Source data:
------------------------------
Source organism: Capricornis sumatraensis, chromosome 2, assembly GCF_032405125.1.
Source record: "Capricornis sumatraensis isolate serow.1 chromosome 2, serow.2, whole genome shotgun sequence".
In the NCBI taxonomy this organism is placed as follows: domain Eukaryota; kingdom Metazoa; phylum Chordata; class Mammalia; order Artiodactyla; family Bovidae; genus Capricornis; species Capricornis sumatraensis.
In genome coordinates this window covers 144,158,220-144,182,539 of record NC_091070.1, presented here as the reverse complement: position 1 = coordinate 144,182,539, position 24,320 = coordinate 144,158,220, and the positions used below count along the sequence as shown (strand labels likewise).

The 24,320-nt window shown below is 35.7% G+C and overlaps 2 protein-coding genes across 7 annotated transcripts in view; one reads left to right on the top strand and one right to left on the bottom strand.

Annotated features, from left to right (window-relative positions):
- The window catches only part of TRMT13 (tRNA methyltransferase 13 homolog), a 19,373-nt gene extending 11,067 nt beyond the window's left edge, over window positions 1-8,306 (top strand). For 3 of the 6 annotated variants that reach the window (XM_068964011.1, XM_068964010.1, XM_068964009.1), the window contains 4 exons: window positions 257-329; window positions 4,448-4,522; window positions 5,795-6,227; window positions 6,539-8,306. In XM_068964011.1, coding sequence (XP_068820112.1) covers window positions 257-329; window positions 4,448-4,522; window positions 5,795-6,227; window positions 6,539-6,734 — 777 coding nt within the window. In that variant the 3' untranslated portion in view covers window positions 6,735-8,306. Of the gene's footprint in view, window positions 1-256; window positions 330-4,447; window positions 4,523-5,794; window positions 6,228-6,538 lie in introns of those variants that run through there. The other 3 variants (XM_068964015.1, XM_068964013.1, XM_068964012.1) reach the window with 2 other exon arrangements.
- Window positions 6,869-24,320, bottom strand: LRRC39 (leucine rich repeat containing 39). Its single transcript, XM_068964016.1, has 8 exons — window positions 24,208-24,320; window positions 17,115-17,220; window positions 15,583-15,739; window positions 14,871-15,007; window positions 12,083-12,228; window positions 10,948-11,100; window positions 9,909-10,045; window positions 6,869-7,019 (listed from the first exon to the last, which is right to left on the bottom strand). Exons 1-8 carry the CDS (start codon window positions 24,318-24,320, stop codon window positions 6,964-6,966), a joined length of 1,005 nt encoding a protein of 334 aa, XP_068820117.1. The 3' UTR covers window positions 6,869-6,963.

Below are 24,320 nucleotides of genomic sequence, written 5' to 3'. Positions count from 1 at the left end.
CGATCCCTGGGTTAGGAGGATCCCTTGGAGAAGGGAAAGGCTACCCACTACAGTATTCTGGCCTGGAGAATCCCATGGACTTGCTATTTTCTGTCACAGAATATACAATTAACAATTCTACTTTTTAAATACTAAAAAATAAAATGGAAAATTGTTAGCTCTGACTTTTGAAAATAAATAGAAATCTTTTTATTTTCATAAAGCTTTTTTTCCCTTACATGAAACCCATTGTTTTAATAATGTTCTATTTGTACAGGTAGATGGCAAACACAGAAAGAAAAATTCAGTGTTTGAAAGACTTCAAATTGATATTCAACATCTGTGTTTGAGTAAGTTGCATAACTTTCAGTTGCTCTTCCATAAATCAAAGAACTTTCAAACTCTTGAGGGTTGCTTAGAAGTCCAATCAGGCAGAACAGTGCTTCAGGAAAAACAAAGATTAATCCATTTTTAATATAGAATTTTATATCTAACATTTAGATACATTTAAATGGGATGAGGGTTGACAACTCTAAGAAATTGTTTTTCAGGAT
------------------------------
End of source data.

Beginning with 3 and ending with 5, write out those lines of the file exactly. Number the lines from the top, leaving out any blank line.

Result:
In the NCBI taxonomy this organism is placed as follows: domain Eukaryota; kingdom Metazoa; phylum Chordata; class Mammalia; order Artiodactyla; family Bovidae; genus Capricornis; species Capricornis sumatraensis.
In genome coordinates this window covers 144,158,220-144,182,539 of record NC_091070.1, presented here as the reverse complement: position 1 = coordinate 144,182,539, position 24,320 = coordinate 144,158,220, and the positions used below count along the sequence as shown (strand labels likewise).

The 24,320-nt window shown below is 35.7% G+C and overlaps 2 protein-coding genes across 7 annotated transcripts in view; one reads left to right on the top strand and one right to left on the bottom strand.